The recipe flew around in my body for a few weeks before I bought ingredients, began baking, and put it down on paper. Here’s how it went…

Making the dough in the food processor. I’m lazy. Use your own recipe, but add the spices I’ve used. Of course a store-bought crust will work if that sounds good. Click or tap on the images below to view them without captions or in more slideshow form.

NOTE: Some bakers prefer to roll dough between sheets of plastic wrap or waxed paper.

Making the apple filling, pecan topping, and baking:

Apple-Pecan Pie

For the fall and winter American holidays, pie is the strong answer when someone asks about dessert. Pumpkin pie leads the way for Thanksgiving, but apple or pecan are right up there near the top and show up at Christmas and Hanukkah, too. Here’s a warm spice-laden apple pie topped not with a second crust, but with crunchy pecans reminiscent of the nuts many cooks stir up for cold weather party appetizers or snacks. I provide a favorite butter crust recipe laced with cinnamon, ginger, and cloves, but you can use whatever crust is easiest at your house. Do think about including the spices in your dough. makes one 9-inch pie


  • Chilled pastry for one 9-inch pie-See NOTES for recipe, use your own, or purchase.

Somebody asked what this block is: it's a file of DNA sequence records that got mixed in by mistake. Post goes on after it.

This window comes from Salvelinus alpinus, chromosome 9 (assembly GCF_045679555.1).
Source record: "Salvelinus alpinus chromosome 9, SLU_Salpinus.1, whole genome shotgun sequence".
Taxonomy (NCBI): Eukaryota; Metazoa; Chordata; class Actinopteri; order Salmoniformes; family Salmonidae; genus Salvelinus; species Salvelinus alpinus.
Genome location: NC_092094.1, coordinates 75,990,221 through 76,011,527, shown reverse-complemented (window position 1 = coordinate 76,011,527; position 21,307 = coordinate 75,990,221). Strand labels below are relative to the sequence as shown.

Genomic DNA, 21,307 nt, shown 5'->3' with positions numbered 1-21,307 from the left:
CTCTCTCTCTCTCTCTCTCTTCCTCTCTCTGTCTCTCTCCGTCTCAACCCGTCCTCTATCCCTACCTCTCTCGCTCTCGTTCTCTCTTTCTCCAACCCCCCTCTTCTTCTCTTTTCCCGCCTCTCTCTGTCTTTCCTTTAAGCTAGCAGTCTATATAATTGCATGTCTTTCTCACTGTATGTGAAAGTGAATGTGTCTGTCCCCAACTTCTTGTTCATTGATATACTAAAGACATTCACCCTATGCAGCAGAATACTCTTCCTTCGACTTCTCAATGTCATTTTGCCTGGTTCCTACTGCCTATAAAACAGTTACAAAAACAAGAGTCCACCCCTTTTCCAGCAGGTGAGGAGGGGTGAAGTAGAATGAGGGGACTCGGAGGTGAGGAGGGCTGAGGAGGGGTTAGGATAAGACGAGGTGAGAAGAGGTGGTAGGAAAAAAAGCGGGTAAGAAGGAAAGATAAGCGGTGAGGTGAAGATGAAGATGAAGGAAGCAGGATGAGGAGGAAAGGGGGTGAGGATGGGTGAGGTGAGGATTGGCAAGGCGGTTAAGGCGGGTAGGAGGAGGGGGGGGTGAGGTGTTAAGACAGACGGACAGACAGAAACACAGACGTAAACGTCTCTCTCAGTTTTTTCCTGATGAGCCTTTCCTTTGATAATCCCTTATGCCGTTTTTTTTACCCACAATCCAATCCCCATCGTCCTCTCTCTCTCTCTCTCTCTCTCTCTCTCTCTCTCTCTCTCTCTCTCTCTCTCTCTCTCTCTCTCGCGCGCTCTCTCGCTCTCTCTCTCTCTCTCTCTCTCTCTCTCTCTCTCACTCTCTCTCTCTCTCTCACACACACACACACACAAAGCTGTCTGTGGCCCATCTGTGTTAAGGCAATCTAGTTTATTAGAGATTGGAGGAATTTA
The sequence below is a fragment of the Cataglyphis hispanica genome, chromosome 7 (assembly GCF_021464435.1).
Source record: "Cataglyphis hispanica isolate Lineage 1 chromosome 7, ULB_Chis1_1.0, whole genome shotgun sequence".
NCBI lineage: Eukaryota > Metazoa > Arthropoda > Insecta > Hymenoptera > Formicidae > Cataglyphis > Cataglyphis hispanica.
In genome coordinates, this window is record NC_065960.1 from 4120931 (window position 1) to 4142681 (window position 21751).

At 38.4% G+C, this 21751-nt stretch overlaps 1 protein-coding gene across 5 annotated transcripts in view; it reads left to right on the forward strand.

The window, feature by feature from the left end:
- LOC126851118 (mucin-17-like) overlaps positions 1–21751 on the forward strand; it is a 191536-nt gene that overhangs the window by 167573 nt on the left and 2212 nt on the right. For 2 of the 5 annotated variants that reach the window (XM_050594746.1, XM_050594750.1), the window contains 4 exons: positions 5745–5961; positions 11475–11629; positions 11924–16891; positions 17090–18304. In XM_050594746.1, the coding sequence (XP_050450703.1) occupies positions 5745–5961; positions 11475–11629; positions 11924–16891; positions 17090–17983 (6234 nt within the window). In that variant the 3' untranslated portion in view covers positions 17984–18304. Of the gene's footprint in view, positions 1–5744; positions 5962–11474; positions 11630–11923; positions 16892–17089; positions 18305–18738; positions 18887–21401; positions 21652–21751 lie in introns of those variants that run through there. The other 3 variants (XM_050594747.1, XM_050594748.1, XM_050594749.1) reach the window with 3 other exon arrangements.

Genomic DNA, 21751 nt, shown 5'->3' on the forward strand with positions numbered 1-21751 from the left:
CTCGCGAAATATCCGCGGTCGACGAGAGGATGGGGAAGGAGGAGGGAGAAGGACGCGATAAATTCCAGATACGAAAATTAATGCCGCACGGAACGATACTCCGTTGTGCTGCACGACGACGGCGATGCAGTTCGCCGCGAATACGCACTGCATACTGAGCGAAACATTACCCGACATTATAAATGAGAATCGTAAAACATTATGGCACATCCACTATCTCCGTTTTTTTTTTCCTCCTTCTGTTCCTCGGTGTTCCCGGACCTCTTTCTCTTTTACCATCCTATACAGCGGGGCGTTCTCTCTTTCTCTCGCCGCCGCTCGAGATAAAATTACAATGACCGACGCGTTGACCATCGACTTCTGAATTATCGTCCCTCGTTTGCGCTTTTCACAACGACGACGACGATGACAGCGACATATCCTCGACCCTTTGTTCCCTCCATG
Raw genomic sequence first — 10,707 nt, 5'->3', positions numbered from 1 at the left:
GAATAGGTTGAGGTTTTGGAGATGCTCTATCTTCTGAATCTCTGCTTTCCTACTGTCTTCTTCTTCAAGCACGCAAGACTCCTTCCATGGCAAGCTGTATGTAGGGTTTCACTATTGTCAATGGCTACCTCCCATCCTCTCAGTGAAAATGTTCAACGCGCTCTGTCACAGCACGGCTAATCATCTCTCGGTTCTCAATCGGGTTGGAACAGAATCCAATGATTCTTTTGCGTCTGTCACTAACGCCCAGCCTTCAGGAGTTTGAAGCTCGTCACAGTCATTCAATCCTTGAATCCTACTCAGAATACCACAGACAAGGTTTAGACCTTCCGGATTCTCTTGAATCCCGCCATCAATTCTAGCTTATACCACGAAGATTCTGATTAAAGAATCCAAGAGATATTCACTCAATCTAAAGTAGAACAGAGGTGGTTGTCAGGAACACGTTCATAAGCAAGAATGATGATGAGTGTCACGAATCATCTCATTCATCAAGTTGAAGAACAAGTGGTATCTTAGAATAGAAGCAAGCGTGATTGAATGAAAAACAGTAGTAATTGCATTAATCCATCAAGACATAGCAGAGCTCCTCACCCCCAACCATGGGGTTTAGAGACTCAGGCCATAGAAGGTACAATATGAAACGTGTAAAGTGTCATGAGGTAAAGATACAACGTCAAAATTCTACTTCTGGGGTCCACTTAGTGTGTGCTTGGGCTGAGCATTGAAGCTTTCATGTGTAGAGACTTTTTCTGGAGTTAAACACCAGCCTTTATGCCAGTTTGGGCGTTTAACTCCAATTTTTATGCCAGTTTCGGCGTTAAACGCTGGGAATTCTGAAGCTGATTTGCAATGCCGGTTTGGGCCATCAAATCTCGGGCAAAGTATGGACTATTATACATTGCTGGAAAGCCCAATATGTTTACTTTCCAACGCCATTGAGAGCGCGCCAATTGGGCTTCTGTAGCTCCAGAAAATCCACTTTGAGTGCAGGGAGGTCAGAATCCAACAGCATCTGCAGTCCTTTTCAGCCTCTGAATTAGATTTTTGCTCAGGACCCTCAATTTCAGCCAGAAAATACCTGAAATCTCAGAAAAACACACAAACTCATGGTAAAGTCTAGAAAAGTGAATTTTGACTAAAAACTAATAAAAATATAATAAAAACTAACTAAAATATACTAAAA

• 6 cups unpeeled thinly sliced apples (I like Pink Lady or Granny Smith.)
  • ½ cup granulated sugar
  • ¼ cup all-purpose unbleached flour
  • Pinch kosher salt
  • ½ teaspoon each freshly ground nutmeg and ground cinnamon
  • ¼ teaspoon ground cardamom
  • 2 tablespoons cold salted butter cut into small pieces
  • Pecan topping- See NOTES for recipe.


  • PREHEAT OVEN to 425 degrees F. Set rack at center.
  • MIX APPLE FILLING/SPOON INTO PASTRY/COVER WITH FOIL: In a large bowl, gently stir together the apples, sugar, flour, salt, nutmeg, cinnamon, and cardamom. Spoon evenly into the pastry-lined pie plate. Dot with butter. Cover with a sprayed or buttered doubled square piece of aluminum that just fits the top of the pie. Place pie on rimmed baking sheet.
  • BAKE PIE for 35-45 minutes or until apples are tender or nearly tender. Remove from oven and set on a dry potholder on the counter if using a Pyrex pan. (Pyrex may shatter if you place it on stove grates or a cold/wet counter.)
  • ADD PECAN TOPPING carefully and evenly to the apple mixture using a spoon or slotted spoon, being sure to first let excess egg mixture drip back into the bowl. The pecans should be just coated, not dripping. Turn the pecans right-side up so your pie is pretty.
  • BAKE PIE again for 10-15 more minutes or until crust and pecans are browned and apples are tender when pierced with a small, sharp knife.